This small cubicle with the hot water falling from the pipe was such a marvelous wonder. Anna would be thrilled by something like this. He wished he could tell her about it. And then, he was seized with grief. The fear lurking in the background slammed into him with a force that caused him to slump against the shower wall. He knew then he would never see Anna again. Once before, he had suffered that crushing sorrow when his first wife died. And now, he had lost another, somehow. All he knew was that she was alive somewhere else, and he was as sure as anything in his life that he would never return. How would she fare? What would become of his children?
Johan turned his face to the wall and wept as the hot water rolled comfortingly down his back. Quintan had carefully laid the trousers and jacket on the bed in the apartment. He set the shoes in front and spread the socks over them. He laid out another set of underwear. After briefly inspecting his work, he stepped out of the bedroom to hear broken-hearted sobbing over the sound of the shower. He stared at the fresher door for a moment, then shook his head.
“You poor man,” he whispered.
# # #
Without a signal or a knock, the office door slid open, and the big, beefy man strode across the room and planted his fists on Arnold Gingery's desk.
“Would you mind explaining to me, Arnie, how you could allow this incredible cock-up to occur?”
Gingery stood quickly. “Paladin, I... I...”
“Did I, or did I not tell you to ride herd on the scientists? Didn't you understand me when I instructed you to allow them to just do research?”
“Paladin, I am sorry, but I carefully restricted Edgar’s activities. He was working late and decided to run an experiment with the apparatus. He did it without authorization.”
“This is precisely what we wanted to avoid. How could you be so careless?”
A tall, thin blond woman walked into the room and up to the Paladin. “Darling, Arnie would not purposely allow something like this to happen.”
“Well, I should hope to heaven he wouldn't.” He turned back to the administrator. “I can't believe you let it happen.”
“Darling, sit down and take a deep breath.” The woman allowed an edge in her voice.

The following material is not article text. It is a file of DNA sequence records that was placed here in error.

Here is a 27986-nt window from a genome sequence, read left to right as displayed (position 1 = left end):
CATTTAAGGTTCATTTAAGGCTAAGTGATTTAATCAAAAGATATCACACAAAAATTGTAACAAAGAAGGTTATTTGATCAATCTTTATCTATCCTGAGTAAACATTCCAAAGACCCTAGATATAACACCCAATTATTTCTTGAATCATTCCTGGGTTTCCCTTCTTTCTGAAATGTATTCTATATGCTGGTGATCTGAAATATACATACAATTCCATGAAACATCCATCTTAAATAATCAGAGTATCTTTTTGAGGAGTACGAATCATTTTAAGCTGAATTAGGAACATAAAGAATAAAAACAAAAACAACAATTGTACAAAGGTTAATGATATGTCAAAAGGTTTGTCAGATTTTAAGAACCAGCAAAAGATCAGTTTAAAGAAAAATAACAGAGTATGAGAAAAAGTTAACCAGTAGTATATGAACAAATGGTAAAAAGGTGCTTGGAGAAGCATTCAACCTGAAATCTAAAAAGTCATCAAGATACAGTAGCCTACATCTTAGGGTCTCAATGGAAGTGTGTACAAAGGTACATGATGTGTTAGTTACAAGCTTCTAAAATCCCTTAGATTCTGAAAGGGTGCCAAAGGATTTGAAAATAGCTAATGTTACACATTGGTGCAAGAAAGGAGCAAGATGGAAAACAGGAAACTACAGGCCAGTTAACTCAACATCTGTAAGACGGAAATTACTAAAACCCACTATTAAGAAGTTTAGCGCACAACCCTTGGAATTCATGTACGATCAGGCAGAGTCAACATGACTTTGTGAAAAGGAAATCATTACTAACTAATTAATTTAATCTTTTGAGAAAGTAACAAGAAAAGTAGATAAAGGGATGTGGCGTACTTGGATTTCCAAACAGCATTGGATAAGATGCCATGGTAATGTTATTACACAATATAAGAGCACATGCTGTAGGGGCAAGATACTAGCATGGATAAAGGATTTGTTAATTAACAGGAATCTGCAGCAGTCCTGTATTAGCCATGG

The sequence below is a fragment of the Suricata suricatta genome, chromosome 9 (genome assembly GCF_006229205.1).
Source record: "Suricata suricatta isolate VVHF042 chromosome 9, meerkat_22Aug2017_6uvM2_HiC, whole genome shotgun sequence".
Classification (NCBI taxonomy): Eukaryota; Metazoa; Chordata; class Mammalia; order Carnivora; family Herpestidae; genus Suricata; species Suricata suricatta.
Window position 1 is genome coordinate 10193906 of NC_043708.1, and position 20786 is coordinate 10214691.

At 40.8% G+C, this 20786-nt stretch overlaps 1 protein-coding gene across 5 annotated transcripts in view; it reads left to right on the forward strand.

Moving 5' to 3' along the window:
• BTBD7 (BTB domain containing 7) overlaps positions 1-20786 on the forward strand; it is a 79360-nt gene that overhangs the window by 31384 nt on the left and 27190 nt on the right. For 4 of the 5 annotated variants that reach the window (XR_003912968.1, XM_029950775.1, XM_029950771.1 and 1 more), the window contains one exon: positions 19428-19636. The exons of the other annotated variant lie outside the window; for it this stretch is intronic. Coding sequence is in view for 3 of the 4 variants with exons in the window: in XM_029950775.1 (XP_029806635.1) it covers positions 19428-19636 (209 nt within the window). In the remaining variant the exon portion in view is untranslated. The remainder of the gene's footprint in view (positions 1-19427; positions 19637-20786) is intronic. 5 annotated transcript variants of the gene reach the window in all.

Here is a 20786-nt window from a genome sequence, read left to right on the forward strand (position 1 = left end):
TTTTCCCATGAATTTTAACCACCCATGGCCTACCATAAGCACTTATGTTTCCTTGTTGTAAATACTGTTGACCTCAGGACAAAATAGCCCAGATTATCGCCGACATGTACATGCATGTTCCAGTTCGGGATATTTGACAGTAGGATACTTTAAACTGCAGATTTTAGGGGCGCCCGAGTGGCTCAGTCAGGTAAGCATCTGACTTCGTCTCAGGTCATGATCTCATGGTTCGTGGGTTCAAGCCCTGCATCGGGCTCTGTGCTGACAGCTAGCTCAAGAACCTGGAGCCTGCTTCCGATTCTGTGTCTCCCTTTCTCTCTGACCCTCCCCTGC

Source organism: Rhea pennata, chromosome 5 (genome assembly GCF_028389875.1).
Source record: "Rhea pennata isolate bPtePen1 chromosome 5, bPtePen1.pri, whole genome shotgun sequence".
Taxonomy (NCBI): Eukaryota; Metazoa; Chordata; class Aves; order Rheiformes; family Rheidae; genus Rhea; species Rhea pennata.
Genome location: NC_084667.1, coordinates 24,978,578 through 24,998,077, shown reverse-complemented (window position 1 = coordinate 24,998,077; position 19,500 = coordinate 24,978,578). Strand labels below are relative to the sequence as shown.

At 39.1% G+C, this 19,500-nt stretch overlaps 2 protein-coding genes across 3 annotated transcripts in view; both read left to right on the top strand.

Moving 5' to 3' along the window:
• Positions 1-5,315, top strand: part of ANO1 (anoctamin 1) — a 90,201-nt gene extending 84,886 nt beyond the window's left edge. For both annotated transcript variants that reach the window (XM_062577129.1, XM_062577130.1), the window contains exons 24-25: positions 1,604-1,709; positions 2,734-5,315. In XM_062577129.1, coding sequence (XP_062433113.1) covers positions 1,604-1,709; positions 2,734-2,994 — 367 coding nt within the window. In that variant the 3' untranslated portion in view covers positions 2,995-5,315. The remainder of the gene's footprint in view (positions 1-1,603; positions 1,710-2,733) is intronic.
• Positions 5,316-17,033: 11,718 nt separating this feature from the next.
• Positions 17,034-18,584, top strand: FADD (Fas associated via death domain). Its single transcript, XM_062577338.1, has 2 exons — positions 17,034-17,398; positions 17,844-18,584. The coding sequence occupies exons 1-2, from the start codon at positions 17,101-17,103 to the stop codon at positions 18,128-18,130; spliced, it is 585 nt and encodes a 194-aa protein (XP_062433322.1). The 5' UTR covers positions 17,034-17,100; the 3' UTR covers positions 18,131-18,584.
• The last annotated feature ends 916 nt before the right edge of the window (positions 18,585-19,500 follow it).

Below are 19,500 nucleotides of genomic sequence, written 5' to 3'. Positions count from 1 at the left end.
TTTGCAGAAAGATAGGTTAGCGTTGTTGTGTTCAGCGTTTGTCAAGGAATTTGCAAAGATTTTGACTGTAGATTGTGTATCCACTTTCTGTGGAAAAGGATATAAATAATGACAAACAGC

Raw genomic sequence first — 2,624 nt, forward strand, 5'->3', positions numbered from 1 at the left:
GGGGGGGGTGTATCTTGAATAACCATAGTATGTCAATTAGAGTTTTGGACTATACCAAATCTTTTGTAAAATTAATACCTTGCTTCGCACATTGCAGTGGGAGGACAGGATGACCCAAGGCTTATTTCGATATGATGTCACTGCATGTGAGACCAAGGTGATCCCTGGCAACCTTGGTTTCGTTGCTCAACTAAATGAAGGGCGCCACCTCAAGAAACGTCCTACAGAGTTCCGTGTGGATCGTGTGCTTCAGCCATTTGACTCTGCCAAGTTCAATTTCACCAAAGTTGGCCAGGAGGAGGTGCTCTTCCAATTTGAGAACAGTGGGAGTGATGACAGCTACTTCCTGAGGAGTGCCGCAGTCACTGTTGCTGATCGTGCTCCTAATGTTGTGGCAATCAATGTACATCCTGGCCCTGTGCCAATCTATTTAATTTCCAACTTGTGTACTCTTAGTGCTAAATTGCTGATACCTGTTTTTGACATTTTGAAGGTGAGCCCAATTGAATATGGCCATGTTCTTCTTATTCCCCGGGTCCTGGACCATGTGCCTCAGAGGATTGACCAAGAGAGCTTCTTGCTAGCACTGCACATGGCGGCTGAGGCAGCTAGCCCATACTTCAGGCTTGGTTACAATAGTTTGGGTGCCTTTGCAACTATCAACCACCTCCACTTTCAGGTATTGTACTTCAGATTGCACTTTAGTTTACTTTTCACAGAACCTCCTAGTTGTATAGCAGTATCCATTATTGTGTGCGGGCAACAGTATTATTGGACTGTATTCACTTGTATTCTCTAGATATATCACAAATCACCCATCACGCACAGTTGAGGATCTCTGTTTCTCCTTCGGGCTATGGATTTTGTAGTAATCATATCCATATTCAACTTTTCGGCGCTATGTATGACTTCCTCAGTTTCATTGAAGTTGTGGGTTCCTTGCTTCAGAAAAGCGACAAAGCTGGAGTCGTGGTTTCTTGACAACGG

The Paladin collapsed into the chair across the desk from the administrator. “Okay, Arnie. Talk to me.”
Gingery remained standing. “Sir, things were fine when I left here that night. When I came in the next morning, they... they had this poor man whom the trans-temporal field generator had pulled in from his time. Sir, I did my job. This just happened.”
He hesitated and then spoke again. “I know I am responsible, Sir. I have my resignation prepared.”
The Paladin swung his head back and forth. “Oh, I know it's not your fault, Arnie. If I fired you, who would I get to ride herd on the scientists?”
Gingery sighed in relief and slipped into his chair. “Thank you, Paladin, but it is still a major setback.”
The Paladin stared at him. “You still don't understand, do you, Arnie? It may not have been your fault. But it's your lab. It really is your responsibility. That's why I put you here!”
“There is no reason to be angry, Darling,” the blond woman said.
He glanced over at her. “Precious, I am rightfully just about as mad as I can be. That poor man. We dragged him how many years into the future, Arnie?”
“About eight hundred, I think.”
“What if he had a wife and kids? He must be frantic.” The Paladin choked. “He doesn't realize his people are eight-hundred years in the grave.”
“Oh, Scott!” the woman said as she leaned over to put her arm around his shoulders.
The Paladin sniffed and looked up at Gingery. “I'm sorry, Arnie. I'm not behaving well. This has reopened an old wound I thought had healed long ago. I guess I was wrong.”
“I don't understand, Sir,” Gingery said.
“Never mind, Arnie. I really can't talk about it right now.” He stood up. “Where is our refugee now?”
Gingery stood up. “There is one other problem, Paladin.”
“Oh, crud. Now what?”
“Apparently, our security has been compromised.”
“Can't you do anything right?” the Paladin flared. “This just gets worse and worse.”
“I tried to comm you repeatedly and was told you were off-planet.”
“I was out on Mars.”
“Oh, your son's project?”
“Right. Rusty deserved for me to be there. Now, what about the security compromise?”
“I could not get in touch with you, Sir. And I kept a tight lid on things here. If you found out as much as you did, something leaked somewhere.”
“Oh.” The Paladin scratched his head. “There's no leak, Arnie.”
“You're going to have to trust me on this. Now, take us to see this poor man.”
Johann sat in a cubicle located in one corner of the lab. A mug of coffee sat on the desktop at his elbow. He had, in times past, performed with a small group of singers in the coffee houses in Leipzig and had developed a taste for the brew. This stuff here was called coffee, but it was another of the few things he had experienced in this place that was not... excellent. It was barely passable.
On the desk in front of him was another of the marvelous devices that seemed to be everywhere. It was shaped like a book but was solid and made of metal, glass, or something. Sally had shown him what to do with it. When he touched a corner with his index finger, a pattern of lights and symbols appeared mysteriously in the air above the device. He could reach out and touch the symbols, and they felt at different times, wet, slippery, or rubbery. She taught him to twist several symbols and display a list of items. Music would come forth when he tapped an object with his index finger!
Johann managed to amuse himself for most of that morning by perusing the long list of items that produced music. To his trained ear, some of it was very good. Other selections were... not so good. But, it was all interesting – and very different from his experience. He recognized some instruments; others sounded familiar, like violins or trumpets, but with a subtly different timbre. At least the intervals were well-tempered.